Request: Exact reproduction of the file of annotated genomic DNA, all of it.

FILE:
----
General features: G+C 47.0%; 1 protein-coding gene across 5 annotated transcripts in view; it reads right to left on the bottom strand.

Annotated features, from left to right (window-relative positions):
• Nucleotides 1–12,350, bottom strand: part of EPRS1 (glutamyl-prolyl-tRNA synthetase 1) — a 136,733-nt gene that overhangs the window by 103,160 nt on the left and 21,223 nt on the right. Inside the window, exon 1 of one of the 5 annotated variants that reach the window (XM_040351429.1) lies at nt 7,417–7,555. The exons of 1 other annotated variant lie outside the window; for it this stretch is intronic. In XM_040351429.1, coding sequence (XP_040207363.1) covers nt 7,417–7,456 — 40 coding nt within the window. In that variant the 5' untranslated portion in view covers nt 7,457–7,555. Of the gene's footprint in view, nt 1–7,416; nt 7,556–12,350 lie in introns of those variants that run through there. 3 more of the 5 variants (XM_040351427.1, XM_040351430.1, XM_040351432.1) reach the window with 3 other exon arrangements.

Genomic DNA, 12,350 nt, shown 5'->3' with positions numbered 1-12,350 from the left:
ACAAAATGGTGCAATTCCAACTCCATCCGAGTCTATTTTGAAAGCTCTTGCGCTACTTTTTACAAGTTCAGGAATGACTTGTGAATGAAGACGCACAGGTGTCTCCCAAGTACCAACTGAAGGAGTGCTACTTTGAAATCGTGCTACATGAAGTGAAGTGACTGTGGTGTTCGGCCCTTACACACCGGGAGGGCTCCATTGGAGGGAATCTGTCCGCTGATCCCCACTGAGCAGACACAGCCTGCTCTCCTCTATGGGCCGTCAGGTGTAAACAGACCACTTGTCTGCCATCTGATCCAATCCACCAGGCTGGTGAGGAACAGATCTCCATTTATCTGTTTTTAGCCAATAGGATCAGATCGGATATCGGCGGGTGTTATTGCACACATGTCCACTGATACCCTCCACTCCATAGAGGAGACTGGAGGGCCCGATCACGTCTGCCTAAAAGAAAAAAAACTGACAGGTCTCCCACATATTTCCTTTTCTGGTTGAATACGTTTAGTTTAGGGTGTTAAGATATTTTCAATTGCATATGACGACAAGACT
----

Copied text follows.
General features: G+C 47.0%; 1 protein-coding gene across 5 annotated transcripts in view; it reads right to left on the bottom strand.

Annotated features, from left to right (window-relative positions):
• Nucleotides 1–12,350, bottom strand: part of EPRS1 (glutamyl-prolyl-tRNA synthetase 1) — a 136,733-nt gene that overhangs the window by 103,160 nt on the left and 21,223 nt on the right. Inside the window, exon 1 of one of the 5 annotated variants that reach the window (XM_040351429.1) lies at nt 7,417–7,555. The exons of 1 other annotated variant lie outside the window; for it this stretch is intronic. In XM_040351429.1, coding sequence (XP_040207363.1) covers nt 7,417–7,456 — 40 coding nt within the window. In that variant the 5' untranslated portion in view covers nt 7,457–7,555. Of the gene's footprint in view, nt 1–7,416; nt 7,556–12,350 lie in introns of those variants that run through there. 3 more of the 5 variants (XM_040351427.1, XM_040351430.1, XM_040351432.1) reach the window with 3 other exon arrangements.

Genomic DNA, 12,350 nt, shown 5'->3' with positions numbered 1-12,350 from the left:
ACAAAATGGTGCAATTCCAACTCCATCCGAGTCTATTTTGAAAGCTCTTGCGCTACTTTTTACAAGTTCAGGAATGACTTGTGAATGAAGACGCACAGGTGTCTCCCAAGTACCAACTGAAGGAGTGCTACTTTGAAATCGTGCTACATGAAGTGAAGTGACTGTGGTGTTCGGCCCTTACACACCGGGAGGGCTCCATTGGAGGGAATCTGTCCGCTGATCCCCACTGAGCAGACACAGCCTGCTCTCCTCTATGGGCCGTCAGGTGTAAACAGACCACTTGTCTGCCATCTGATCCAATCCACCAGGCTGGTGAGGAACAGATCTCCATTTATCTGTTTTTAGCCAATAGGATCAGATCGGATATCGGCGGGTGTTATTGCACACATGTCCACTGATACCCTCCACTCCATAGAGGAGACTGGAGGGCCCGATCACGTCTGCCTAAAAGAAAAAAAACTGACAGGTCTCCCACATATTTCCTTTTCTGGTTGAATACGTTTAGTTTAGGGTGTTAAGATATTTTCAATTGCATATGACGACAAGACT